That's this weekends project. ;)

3 x LTO 1.1kwh blocks to give ~3000wh or ten times my current capacity!!

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100mpg here we come.. :p

Edit. Also charged up the scrapyard OEM Lithium pack with the mains charger after checking cells with OBDIIC&C.
It has 52% useable capacity. All nicely balanced and back in cool storage now.

So if anyone in the UK/EU needs either a Nimh or Lithium OEM pack I have a good one of each available.
 

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So discharged the OEM pack on my drive to 20% and the assist disable point. ~3.20V per cell
Plugged it in and charged back up using the mains no issues. (y)

20-80% SOC took a laughably short ten minutes :LOL: at 2kw grid draw and 12A charge rate.
Total electricity consumption was about 0.35kwh to charge from flat to full and charger cut off at ~4.00V per cell.

If we assume about 90% mains to battery charge efficiency then we get about 300wh into the pack between 20-80%.
A standard car would not be able to discharge to the levels I did with the manual control so the useable power would be quite a bit lower say 200wh.

The capacity of the OEM pack really is very feeble. It desperately needs a buddy!
That's this weekends project. ;)

3 x LTO 1.1kwh blocks to give ~3000wh or ten times my current capacity!!

View attachment 68263

100mpg here we come.. :p

Edit. Also charged up the scrapyard pack with the mains charger after checking cells with OBDIIC&C.
It has 52% useable capacity. All nicely balanced and back in cool storage now.

So if anyone in the UK/EU needs either a Nimh or Lithium OEM pack I have a good one of each available.
I love this!, I was thinking about this on my drive home today.

I drive up and down the full length of I97 + a few miles here in MD as my work commute. That is about 20miles each way. People here in MD will run you off the road if you drive the speed limit, I typically was drive at 68 ~ 70 MPH, I sit at about 43 MPG for that drive.

If I could boost the that up to 50+ I would be a very happy camper. have a small ish pack I can take in and out of the car, charge up, would be a dream. Mounting it all in a Pelican / hard case. If I need the extra space just unplug it and leave it at home.

I love to see where this is going.
 

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Discussion Starter · #10 · (Edited)
I love to see where this is going.
Bear in mind batteries don't contain much energy/kg and with a power hungry CVT and higher road speed your results will be worse than my manual car.
Can you (borrow/abstract electricity) charge at work?

To get the most boost for your electron everything has to be perfect. Lower speed, less drag, engine in good state of tune, decent fuel.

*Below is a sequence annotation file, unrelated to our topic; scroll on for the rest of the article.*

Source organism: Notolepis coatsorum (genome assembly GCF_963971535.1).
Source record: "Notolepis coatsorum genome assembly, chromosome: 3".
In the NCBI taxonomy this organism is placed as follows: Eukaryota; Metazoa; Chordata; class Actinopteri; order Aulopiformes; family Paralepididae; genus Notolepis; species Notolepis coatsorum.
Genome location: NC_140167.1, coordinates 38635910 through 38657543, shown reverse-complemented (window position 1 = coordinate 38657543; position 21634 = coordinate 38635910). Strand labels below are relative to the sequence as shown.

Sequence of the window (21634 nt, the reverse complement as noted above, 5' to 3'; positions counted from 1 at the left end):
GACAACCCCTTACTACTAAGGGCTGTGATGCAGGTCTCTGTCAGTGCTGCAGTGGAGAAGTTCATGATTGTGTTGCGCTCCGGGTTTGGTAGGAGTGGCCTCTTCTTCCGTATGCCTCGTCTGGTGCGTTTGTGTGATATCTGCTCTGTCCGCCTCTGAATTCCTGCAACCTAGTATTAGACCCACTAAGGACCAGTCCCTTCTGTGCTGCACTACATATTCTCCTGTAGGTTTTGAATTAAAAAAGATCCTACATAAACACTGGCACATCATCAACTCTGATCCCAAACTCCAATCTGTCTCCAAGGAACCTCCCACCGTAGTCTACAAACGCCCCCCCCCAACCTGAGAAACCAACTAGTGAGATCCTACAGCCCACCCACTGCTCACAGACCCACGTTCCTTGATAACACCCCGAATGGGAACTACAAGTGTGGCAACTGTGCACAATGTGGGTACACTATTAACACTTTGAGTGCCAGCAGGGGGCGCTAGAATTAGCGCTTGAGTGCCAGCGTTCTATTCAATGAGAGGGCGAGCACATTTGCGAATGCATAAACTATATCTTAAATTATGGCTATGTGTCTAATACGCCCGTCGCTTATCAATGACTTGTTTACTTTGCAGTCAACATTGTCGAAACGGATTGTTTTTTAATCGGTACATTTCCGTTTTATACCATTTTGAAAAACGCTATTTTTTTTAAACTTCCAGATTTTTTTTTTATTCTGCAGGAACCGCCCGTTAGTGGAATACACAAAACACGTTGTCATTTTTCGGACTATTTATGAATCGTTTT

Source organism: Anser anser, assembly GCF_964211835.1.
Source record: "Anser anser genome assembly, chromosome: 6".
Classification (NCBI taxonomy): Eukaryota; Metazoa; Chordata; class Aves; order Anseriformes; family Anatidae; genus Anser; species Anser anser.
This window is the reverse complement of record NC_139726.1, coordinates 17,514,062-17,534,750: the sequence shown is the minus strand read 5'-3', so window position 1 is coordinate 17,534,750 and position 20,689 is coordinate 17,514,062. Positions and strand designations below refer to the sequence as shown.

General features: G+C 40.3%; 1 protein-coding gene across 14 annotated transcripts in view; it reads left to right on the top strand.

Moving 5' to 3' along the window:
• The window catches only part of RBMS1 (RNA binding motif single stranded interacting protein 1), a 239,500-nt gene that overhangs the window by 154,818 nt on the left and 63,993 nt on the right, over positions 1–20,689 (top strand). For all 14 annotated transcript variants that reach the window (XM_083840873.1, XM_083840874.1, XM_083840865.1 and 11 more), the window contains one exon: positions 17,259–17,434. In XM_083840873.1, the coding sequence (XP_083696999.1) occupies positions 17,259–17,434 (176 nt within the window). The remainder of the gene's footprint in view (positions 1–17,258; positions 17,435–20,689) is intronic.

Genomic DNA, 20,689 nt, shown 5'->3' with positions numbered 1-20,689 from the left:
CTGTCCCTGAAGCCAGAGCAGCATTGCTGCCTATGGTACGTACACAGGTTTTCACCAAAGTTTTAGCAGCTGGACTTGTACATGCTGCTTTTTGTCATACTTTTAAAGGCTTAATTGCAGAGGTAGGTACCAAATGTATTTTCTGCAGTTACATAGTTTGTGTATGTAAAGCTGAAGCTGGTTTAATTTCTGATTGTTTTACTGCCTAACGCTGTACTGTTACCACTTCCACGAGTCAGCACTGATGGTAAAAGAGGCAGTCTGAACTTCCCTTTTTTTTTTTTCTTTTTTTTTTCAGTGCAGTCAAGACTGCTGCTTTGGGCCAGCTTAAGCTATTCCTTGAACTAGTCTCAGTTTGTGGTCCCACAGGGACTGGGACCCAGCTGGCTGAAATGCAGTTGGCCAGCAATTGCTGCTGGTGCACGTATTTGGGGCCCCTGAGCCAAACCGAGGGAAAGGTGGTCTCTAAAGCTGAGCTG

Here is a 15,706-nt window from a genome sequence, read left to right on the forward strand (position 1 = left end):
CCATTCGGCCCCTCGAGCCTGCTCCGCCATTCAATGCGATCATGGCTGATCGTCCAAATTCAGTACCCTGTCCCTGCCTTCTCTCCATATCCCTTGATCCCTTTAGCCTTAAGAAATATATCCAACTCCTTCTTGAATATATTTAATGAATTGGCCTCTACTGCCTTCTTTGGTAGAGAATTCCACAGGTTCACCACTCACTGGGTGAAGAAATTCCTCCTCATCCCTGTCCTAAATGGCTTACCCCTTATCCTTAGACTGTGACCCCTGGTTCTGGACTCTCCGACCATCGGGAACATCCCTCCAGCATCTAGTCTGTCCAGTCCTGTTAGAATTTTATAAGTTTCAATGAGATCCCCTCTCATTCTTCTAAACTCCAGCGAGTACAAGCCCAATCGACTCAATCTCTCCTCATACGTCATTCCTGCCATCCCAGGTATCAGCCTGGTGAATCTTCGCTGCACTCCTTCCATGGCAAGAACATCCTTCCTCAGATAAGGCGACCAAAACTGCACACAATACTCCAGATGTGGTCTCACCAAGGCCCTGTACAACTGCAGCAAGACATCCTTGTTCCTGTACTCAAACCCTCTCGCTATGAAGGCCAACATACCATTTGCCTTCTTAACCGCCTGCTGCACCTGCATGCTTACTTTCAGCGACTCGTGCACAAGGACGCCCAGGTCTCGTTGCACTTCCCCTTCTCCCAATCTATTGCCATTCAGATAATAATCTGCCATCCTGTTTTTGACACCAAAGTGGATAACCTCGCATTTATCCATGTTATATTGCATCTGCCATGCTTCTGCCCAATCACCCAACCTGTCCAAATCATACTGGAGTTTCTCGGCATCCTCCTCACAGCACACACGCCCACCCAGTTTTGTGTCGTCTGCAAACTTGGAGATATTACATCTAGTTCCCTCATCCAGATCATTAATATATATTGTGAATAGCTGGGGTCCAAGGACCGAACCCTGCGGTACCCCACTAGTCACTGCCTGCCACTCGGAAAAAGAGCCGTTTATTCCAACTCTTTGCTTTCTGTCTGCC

Super A+ rated rolling resistance tyres might make as much mpg difference as a small buddy battery pack and be cheaper.

All that said eeking out the power in a small PHEV pack can be fun.

This is a ten year old video of my PHEV Insight which had a 20Ah pack.
Filmed on a shaky 1 pixel potato but you get the idea.

 

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Discussion Starter · #11 ·
I've built a very rough and ready buddy pack from some old LTO cells and faulty blocks I had kicking around.
I have it fully charged at about 166V which is 4.15V per cell for the Honda pack.
I bypassed 4 dead cells which was a bonus as that dropped the pack voltage down to where we need to be.

I need to get the Honda pack to within about a volt then I can simply connect them together and they will operate as one.
Then the testing can being properly.

Remember this is only proof of concept! The buddy pack I have thrown together is not what I would recommend.
It's heavy and old, at least twice as heavy/bulky as a pack of new cells of the same sort of capacity.

But LTO is rugged and tolerant, this is all about seeing what extra capacity or fudging the car will accept.
 

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Discussion Starter · #12 · (Edited)
Well that worked very well without drama!!

The approx ~3kwh buddy pack has a 125A fuse and breaker switch from a defunct Nimh CR-Z pack at the back left in the picture below.

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Controlling the IMA using my slider pot IMAC&C device I was able to use the 10 x extra capacity and trundle around the Hull outer suburbs for half an hour at well over 100mpg. (UK)

With the initial pack voltage I had the car SOC held at 80% (so no regen) for several minutes before it dropped enough to allow braking/overrun regen.
Normal assist of course was very lively but commanding it even more with the pot really helped these numbers.

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The car did not seem to get upset about the extra capacity and my 'useable capacity' has now gone from 42-57% on this one short test drive.
I suspect that might increase further after some more drives.

As the buddy pack voltage slowly decreased under load the car SOC % would tick down but then when the load was removed it would tick back up again!
Early days but looks very positive and you could have quite a big/light pack in the back and a grid charger pseudo PHEV capability.

You can't run on just electric but you can push mpg very high.
The trick is to use just enough fuel/throttle to get/keep the engine up to temperature and avoid the pumping loses if the engine isnt running.
On the open road at higher speeds the IMA power makes less difference but it would still be beneficial.

I don't know how much capacity I have used at the moment but I will charge up the pack in the morning when it is a bit cooler and note the Kwh consumed.

You do need an OBDIIC&C or equivalent to make sure things don't get out of hand with the OEM pack and you will need some means of monitoring your buddy pack.

Good points.

I didn't need/use any sort of fancy buck converter. :)
You can just add a parallel Lithium pack of the correct voltage range but with masses of capacity.
Simple to install. (y)
Addictive mpg.... :p

Bad Points.

Not sure yet.


Tomorrow.

Secure pack using the boot tie down points under the little flip up flaps.
Add charging port so the charger charges both packs simultaneously.
Investigate behind bumper to see if I can do a flip up number plate mains socket inlet.